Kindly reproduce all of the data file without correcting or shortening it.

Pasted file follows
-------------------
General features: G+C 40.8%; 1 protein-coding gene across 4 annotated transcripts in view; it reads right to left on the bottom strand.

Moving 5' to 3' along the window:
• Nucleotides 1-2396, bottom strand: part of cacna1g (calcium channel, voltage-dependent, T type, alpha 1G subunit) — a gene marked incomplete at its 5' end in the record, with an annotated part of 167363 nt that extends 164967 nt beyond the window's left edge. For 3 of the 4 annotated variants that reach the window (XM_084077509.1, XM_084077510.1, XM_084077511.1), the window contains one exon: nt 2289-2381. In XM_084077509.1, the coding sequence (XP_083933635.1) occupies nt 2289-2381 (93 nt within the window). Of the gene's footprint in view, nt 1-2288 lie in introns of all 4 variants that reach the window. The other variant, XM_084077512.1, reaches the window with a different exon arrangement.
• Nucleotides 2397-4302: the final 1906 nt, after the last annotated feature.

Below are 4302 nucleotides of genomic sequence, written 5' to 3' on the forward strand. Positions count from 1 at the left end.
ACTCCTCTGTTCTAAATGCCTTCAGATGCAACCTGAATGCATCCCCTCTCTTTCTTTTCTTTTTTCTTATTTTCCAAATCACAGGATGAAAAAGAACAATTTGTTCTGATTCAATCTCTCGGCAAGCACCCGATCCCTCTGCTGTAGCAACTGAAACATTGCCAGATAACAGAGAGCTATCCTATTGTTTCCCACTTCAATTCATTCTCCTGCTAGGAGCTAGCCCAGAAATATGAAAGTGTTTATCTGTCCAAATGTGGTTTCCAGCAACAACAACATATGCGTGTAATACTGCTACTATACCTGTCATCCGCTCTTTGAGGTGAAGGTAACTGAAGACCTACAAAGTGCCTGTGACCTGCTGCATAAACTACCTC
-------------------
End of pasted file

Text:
General features: G+C 40.8%; 1 protein-coding gene across 4 annotated transcripts in view; it reads right to left on the bottom strand.

Moving 5' to 3' along the window:
• Nucleotides 1-2396, bottom strand: part of cacna1g (calcium channel, voltage-dependent, T type, alpha 1G subunit) — a gene marked incomplete at its 5' end in the record, with an annotated part of 167363 nt that extends 164967 nt beyond the window's left edge. For 3 of the 4 annotated variants that reach the window (XM_084077509.1, XM_084077510.1, XM_084077511.1), the window contains one exon: nt 2289-2381. In XM_084077509.1, the coding sequence (XP_083933635.1) occupies nt 2289-2381 (93 nt within the window). Of the gene's footprint in view, nt 1-2288 lie in introns of all 4 variants that reach the window. The other variant, XM_084077512.1, reaches the window with a different exon arrangement.
• Nucleotides 2397-4302: the final 1906 nt, after the last annotated feature.

Below are 4302 nucleotides of genomic sequence, written 5' to 3' on the forward strand. Positions count from 1 at the left end.
ACTCCTCTGTTCTAAATGCCTTCAGATGCAACCTGAATGCATCCCCTCTCTTTCTTTTCTTTTTTCTTATTTTCCAAATCACAGGATGAAAAAGAACAATTTGTTCTGATTCAATCTCTCGGCAAGCACCCGATCCCTCTGCTGTAGCAACTGAAACATTGCCAGATAACAGAGAGCTATCCTATTGTTTCCCACTTCAATTCATTCTCCTGCTAGGAGCTAGCCCAGAAATATGAAAGTGTTTATCTGTCCAAATGTGGTTTCCAGCAACAACAACATATGCGTGTAATACTGCTACTATACCTGTCATCCGCTCTTTGAGGTGAAGGTAACTGAAGACCTACAAAGTGCCTGTGACCTGCTGCATAAACTACCTC